Chef Link has just written and released a cookbook called Real Cajun (Rustic Home Cooking from Donald Link,s Louisiana). I received a press copy and so as my tribute to local man made good for the next month or so I will be cooking out of it and letting you look over my shoulder. These days I rarely follow a recipe exactly but I will let know when I deviate.

Below is a small yard bird that I bought at farmer's market. It is probably only 2 lbs whereas the recipe calls for a 3 to 4 lb bird. The cut on it follows the recipe (breast cut in 4 pieces) except I have added the back cut into two pieces. This is how my mother did it. The back were her special pieces. As I have said before and will probably say again she was a bone sucker a trait I pick up from her. Best tasting meat is bone in.

Below is the spices added to the chicken pieces which were then tossed and left to sit overnight.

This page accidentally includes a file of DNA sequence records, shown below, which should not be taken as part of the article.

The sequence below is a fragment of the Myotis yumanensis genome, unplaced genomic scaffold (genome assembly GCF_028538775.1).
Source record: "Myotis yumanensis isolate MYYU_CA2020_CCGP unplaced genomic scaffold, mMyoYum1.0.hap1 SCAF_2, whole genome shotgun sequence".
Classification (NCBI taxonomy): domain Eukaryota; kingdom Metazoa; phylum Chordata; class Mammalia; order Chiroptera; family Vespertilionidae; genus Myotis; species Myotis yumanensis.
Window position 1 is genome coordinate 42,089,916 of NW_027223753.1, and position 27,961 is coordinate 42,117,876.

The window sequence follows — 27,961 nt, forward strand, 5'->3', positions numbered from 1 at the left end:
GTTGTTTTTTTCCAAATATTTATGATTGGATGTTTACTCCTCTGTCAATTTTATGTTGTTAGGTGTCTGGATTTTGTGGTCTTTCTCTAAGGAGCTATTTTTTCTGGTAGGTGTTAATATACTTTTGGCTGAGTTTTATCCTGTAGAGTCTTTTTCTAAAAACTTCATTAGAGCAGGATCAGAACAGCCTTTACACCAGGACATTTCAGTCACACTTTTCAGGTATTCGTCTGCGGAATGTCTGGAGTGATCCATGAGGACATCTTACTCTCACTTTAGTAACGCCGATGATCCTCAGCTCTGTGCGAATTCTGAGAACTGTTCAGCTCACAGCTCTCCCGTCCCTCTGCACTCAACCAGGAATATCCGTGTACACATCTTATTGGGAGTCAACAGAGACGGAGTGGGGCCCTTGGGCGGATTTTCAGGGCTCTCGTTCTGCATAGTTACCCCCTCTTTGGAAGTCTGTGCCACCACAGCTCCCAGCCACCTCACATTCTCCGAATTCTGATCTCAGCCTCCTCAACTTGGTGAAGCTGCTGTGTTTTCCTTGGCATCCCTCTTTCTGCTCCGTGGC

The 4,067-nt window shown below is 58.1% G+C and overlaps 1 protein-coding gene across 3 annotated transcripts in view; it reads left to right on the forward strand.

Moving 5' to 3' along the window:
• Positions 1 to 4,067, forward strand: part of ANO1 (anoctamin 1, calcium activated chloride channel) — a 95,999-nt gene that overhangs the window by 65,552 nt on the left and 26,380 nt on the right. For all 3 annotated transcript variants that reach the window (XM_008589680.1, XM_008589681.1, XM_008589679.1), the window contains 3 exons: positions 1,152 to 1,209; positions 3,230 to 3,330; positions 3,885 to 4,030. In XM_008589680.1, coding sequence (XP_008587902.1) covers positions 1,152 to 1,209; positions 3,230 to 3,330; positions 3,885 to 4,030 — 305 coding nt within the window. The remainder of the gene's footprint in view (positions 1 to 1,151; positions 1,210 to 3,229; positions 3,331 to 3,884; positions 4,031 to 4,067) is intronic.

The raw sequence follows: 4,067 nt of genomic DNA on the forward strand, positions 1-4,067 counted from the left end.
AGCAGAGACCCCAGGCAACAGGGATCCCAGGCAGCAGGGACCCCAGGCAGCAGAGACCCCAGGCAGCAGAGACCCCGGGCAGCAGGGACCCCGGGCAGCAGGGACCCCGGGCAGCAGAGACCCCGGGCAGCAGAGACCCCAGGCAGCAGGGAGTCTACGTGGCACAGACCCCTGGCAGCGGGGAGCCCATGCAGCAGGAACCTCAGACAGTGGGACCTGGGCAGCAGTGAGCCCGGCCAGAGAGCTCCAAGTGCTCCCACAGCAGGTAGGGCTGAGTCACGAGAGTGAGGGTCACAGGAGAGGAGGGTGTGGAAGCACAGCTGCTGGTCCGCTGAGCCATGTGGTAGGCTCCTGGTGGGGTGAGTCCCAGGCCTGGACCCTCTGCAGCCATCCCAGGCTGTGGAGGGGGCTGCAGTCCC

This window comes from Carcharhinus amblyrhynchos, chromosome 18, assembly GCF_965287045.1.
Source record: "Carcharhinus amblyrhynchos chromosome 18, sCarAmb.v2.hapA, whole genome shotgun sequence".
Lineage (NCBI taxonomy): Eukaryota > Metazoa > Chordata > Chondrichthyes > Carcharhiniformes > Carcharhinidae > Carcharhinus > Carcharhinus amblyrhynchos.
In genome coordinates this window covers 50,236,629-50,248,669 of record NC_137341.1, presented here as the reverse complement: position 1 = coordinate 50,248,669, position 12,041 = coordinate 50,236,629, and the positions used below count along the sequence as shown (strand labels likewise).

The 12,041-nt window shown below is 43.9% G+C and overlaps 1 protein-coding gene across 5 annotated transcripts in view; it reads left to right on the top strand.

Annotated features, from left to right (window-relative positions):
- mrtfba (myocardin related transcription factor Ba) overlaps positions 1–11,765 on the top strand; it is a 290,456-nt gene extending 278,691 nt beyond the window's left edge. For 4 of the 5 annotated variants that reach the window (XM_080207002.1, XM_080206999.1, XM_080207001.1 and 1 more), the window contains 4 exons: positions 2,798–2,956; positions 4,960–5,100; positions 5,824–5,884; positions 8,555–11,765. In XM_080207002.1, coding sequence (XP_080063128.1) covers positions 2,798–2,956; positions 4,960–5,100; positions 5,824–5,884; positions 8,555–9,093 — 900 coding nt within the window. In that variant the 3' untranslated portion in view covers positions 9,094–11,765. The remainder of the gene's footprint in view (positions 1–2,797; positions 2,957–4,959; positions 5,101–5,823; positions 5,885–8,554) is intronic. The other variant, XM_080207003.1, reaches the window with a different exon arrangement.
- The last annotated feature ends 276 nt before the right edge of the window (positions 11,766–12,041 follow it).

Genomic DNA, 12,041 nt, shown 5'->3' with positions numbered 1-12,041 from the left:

Kinda like a rub but not
The chicken was then soaked in buttermilk. I let mine sit in the frig for another hour after that. The recipe does not call for that I just did it.

The pieces were taken out of the buttermilk allowing excess liquid to drip off. When all were in the clean bowl all purpose flour was added and the pieces tossed to coat. They were then piece by piece taken from the flour and shaken to remove excess. Mine went into a stove top fryer to be deep fat fried with vegetable oil. Since they were small pieces they took only 10 minutes. The recipe calls for them to be pan fried in a black iron skillet preferably with lard or bacon drippings.

The final product

The back and a wing with a sweet potato mash made with whole milk buttermilk was my meal. The next day cold chicken from the frig.

My assessment of the recipe if that it clear,well thought out and simple to follow. The resulting product is well season chicken meat with a sturdy crunchy crust. This one is a keeper. The overnight contact with the spices and hot sauce left the meat tasty. The crust was perfect. If you want a little more umph to the crust I recommend adding some hot sauce to the buttermilk and soaking at least an hour.